*  Berate the official as loudly as you can and call into doubt their birthright, existence, and mental capacities.  This always makes a great impression on everyone at the tennis center and actually turns the focus on the coach instead of the official.

*  Yell and scream and then whisper to the chair official, "I really agree with you but I need to show my player that I support them."  This has happened to me on numerous occasions and I always want to ask, "Your player knows he cheated and now he has you to stand with him.  How is that working out for both of you?"

*  Throw water on the chair official.  The results might surprise you...

*  Spit on the shoes of the chair official.  This one is especially adult isn't it?

*  Lay on the ground and throw a fit.  I've actually seen this happen and I still remind that coach of how much he looked like a 2 year old throwing a tantrum.

*  Crawl up the fence and scream to the heavens.  First of all, you probably will cut your hands and second, the Lord probably doesn't want you in His Heaven.

*  Actually say and do nothing since the chair is most likely correct.  Your player actually knows if they made the right call and sometimes they are just baiting you to see what you will do.

*  Tell your player that the chair made the right call and to continue playing.  I know this might be asking a lot of some coaches but it actually is the right thing to do.

*  Tell the chair official, "You cannot possibly overrule on the far sideline or the baseline (while you are standing one court away and say you saw it clearly.)  Remember--you and your players don't get a free pass to cheat on the far sideline or the baseline.  I can also guarantee you that we can see those locations better from a chair 6 feet up in the air than you can standing behind us.

*  Actually accept the fact that your player made a bad call and move on.  Happens a whole lot more than you think--and I guarantee you that we respect those coaches above everyone else.

*  Don't tell an official that they blind as a bat.  We're not and never have been and never will be so get over it.

*  Please don't rush on to the court screaming, "That ball was a foot and a half out."  Even you could see one that far out so please don't accuse us of missing something like that.  It doesn't happen.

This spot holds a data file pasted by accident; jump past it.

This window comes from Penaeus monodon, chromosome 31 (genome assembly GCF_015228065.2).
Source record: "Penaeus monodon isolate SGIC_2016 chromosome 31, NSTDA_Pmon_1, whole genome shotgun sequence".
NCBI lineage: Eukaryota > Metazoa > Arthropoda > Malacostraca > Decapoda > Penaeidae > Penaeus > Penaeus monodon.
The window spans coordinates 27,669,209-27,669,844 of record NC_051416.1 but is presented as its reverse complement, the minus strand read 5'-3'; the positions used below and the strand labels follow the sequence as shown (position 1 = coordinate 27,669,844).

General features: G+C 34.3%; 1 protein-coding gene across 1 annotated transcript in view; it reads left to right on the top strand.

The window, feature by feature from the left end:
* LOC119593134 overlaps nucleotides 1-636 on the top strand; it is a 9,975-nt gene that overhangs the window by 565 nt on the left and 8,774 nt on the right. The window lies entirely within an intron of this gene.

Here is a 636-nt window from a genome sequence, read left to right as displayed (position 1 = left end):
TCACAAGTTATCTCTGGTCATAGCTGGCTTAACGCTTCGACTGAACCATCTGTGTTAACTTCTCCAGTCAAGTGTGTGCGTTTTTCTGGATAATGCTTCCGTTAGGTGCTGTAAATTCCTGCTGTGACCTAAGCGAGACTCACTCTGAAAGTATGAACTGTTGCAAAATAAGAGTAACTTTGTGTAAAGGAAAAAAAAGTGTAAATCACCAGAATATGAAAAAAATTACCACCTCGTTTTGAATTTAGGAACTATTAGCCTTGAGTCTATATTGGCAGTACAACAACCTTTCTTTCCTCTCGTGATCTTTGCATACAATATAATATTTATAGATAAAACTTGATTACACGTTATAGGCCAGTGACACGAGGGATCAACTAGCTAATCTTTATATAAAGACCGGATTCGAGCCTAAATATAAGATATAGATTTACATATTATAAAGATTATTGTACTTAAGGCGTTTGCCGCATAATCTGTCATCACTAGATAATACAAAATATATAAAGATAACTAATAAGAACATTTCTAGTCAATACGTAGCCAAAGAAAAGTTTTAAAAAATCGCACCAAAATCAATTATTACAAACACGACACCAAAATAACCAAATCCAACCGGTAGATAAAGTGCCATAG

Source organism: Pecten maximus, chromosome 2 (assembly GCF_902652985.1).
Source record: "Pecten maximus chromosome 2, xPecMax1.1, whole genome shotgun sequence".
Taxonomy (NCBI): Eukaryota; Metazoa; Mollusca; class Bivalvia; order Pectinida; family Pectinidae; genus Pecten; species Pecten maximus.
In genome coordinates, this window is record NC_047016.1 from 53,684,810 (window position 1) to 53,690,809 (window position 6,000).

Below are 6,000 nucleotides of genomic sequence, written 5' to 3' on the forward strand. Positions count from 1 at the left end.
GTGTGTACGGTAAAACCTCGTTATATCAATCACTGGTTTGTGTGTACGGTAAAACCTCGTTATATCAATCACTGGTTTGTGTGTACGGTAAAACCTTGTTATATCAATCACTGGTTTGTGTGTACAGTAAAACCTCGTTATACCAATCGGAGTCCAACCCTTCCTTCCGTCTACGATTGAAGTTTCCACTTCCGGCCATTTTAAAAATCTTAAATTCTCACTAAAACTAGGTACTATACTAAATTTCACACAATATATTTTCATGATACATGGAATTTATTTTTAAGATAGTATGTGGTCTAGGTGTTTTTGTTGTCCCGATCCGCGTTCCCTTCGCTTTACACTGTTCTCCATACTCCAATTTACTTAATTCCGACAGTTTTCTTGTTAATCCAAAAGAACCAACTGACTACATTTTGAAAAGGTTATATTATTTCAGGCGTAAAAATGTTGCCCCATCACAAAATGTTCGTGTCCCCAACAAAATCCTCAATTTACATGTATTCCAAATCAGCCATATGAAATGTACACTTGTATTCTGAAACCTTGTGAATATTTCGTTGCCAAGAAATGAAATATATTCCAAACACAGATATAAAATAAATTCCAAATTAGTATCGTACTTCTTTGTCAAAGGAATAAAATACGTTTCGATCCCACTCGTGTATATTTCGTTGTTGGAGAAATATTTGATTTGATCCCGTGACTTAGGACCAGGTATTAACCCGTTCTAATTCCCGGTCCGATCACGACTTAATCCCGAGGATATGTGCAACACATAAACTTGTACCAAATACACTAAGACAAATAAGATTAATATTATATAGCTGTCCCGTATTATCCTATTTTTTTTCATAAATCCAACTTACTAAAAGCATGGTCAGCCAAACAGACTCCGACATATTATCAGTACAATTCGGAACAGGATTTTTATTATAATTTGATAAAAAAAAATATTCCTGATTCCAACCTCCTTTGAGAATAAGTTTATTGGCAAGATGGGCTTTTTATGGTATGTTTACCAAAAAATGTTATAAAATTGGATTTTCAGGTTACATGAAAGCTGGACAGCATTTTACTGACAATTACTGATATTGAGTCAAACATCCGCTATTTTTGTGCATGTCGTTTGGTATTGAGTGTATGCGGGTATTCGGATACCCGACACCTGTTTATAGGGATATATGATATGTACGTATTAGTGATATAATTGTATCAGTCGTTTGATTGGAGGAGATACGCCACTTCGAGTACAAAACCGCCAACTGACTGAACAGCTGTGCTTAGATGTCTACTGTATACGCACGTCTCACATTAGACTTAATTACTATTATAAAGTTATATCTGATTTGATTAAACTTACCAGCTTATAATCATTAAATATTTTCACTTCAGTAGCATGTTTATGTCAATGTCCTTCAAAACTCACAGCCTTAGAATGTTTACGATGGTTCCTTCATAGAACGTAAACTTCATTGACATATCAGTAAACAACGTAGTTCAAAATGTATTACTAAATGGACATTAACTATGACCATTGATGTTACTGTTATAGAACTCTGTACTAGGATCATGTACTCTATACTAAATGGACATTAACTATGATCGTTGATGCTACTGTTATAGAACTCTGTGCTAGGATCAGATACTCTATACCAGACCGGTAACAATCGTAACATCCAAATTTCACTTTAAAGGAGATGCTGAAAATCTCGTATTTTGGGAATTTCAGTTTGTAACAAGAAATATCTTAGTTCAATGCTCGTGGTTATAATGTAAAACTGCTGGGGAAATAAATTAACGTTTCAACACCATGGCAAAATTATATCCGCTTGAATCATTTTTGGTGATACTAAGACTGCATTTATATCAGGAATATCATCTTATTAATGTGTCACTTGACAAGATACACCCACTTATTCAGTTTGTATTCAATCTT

*  Please don't tell us that we are cheating for the home team and doing home cooking on every burner.  I've only really heard of that happening one time and it was north of the Red River...  The bottom line is that home officials are usually harder on the home players than the others.

*  Give the same respect to the chair official that we give to you.  It will go further than you can even imagine...

We are all in this sport because we love the game.  Now let's all move on and do the best we can to make it all work.

NOTE:  All of these examples come from real-life happenings.  Now just try to figure out which coach did what...  It might surprise you.

Saturday, February 24, 2018

Like Father, Like Son----Like Coach, Like Team


In the past few weeks I have officiated a match where the team was an absolute abomination in their behavior and also one where the team was a model of integrity and character.  Just like the times that you see a family with one child that is a demon and another that is pure quality--what makes the difference?

There are a lot of things that go into developing character and integrity in a child--or in a tennis team.  It takes hard work, consistency, accountability, and pure grit.  Not all players learn quickly, if ever, and a lot respond immediately so it is up to the coach to find the right balance and stay with them until they produce a quality product.  The truth is that the team always takes on the personality (and values) of the coach.

Here are some thoughts to ponder in this discussion: